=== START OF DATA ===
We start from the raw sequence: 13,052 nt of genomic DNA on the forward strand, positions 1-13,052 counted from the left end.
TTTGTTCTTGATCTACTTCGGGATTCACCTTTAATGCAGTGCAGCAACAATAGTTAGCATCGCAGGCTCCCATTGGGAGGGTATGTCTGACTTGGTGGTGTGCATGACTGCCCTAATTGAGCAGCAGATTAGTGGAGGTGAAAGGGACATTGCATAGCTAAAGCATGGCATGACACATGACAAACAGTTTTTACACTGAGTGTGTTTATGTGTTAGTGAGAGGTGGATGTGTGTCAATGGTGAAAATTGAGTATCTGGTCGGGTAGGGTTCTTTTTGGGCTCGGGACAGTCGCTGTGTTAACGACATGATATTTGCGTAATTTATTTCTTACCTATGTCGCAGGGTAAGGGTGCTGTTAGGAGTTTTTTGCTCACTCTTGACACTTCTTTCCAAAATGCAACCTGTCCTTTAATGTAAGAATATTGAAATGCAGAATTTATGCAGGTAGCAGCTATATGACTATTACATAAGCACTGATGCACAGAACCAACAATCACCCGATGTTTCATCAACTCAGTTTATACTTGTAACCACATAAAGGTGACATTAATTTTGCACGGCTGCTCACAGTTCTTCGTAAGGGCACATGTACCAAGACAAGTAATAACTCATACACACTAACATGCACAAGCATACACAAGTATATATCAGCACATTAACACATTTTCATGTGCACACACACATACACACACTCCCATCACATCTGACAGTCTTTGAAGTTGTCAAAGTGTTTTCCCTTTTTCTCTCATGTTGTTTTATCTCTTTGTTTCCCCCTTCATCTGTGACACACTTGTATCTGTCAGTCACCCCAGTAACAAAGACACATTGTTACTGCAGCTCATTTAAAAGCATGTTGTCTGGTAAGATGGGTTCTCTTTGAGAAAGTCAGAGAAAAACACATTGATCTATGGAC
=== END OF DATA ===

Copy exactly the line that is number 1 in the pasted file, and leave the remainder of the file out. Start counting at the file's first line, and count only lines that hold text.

We start from the raw sequence: 13,052 nt of genomic DNA on the forward strand, positions 1-13,052 counted from the left end.